We tend to think of control as changing the future, but it doesn’t actually do that. All natural causes are deterministic, and this includes the control mechanisms in minds. Much like billiard balls, minds just do what they are going to do based on their inputs and current configuration. Like computer algorithms, they would produce the same output given the same inputs, but the same inputs never happen twice. No time and place is identical to anything that came before, and this is particularly true with animals because they carry unique memories reflecting their entire experience. We think we encounter things and situations we have seen before, but they are really only similar to what we have seen before, and we make predictions based on that similarity. So although minds are technically deterministic, they don’t use knee-jerk, preprogrammed responses but instead develop strategies from higher-order interpretations based on general similarities. These higher-order interpretations are information (functional entities) that is indirectly abstracted from the underlying situation. This information from past patterns is used to regulate future patterns. Physically, the patterns, and hence the information, don’t exist. They are functional constructs that characterize similarity using a physical mechanism. Both the creation of the information and its application back to the physical world are indirect, so no amount of physical understanding of the mechanism will ever reveal how the system will behave. This doesn’t mean the system isn’t ultimately deterministic. At the lowest level, the physical parts of the information processor (IP) only use feed-forward logic, just like everything else in the universe. But this predictive capacity that derives from the uniformity of nature allows patterns to leverage other patterns to “self-organize” schemes that would otherwise not naturally arise. There is nothing physically “feeding back” — the universe doesn’t repeat itself — but a new capacity called function based on information arises. The IP has separated the components of control (information and information processing) from what is being controlled (ultimately physical entities) using indirection. This is why I say that physical laws can’t explain how the system will behave; we need a theory of function for explanations, i.e. to connect causes to effects.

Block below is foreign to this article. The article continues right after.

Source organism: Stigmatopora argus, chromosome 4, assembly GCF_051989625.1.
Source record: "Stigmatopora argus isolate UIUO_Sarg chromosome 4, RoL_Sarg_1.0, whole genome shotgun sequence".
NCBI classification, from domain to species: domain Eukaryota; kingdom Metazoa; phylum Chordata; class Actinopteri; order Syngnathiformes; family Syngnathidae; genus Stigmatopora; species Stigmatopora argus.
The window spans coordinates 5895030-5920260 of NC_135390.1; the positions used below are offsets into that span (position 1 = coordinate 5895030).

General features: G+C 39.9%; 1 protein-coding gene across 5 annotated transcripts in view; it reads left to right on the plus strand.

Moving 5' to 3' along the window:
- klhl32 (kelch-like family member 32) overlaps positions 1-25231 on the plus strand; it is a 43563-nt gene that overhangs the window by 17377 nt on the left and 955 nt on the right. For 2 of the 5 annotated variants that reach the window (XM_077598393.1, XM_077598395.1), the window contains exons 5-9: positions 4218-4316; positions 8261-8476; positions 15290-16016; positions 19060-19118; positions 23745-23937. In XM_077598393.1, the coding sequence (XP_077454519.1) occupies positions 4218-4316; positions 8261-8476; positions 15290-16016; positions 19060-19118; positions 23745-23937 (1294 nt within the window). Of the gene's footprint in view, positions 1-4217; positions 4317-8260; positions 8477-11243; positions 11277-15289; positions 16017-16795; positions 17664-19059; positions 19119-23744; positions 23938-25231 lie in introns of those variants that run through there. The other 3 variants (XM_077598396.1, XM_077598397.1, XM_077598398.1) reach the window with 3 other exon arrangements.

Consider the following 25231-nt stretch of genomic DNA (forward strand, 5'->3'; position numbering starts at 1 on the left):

Although physical laws can’t explain functional systems, we need functional systems to explain anything, because explanation is a predictive product of information. Physical laws attach functional causes and effects to physical phenomena, not to reveal the underlying noumena but to help us predict what will likely happen. Some physical laws, such as those governing fundamental forces or chemical bonds, describe what will happen when particles meet. Other physical laws, like those that describe gases, create fictitious functional properties like pressure to describe how sextillions of gas particles behave when they bounce off each other. Physically, there is no pressure; it is purely a functional convenience that describes the approximate behavior of gases. At the chemical level, genes encode proteins which may catalyze specific chemical reactions, all feed-forward phenomena. But knowing this sequence doesn’t tell you why it exists. At a functional level, we need a theory like natural selection to explain why genes and proteins even exist.